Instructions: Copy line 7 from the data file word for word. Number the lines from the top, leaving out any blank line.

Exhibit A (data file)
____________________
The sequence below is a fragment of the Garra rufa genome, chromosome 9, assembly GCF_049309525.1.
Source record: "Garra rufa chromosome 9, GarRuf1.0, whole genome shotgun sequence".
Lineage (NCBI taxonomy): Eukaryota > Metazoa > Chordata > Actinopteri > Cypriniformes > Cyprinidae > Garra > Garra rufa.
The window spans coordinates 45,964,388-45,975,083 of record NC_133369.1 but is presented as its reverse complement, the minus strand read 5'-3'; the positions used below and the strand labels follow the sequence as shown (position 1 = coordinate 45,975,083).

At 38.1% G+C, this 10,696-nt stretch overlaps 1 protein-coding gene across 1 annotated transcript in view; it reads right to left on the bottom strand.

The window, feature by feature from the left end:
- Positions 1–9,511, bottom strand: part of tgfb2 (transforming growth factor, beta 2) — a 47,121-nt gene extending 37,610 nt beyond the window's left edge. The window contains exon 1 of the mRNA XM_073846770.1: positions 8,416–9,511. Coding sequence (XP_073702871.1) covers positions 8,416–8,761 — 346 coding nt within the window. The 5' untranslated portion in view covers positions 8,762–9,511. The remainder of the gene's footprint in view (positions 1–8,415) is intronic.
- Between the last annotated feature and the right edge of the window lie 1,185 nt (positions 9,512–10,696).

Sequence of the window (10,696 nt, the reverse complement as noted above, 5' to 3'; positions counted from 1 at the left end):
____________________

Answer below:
- Positions 1–9,511, bottom strand: part of tgfb2 (transforming growth factor, beta 2) — a 47,121-nt gene extending 37,610 nt beyond the window's left edge. The window contains exon 1 of the mRNA XM_073846770.1: positions 8,416–9,511. Coding sequence (XP_073702871.1) covers positions 8,416–8,761 — 346 coding nt within the window. The 5' untranslated portion in view covers positions 8,762–9,511. The remainder of the gene's footprint in view (positions 1–8,415) is intronic.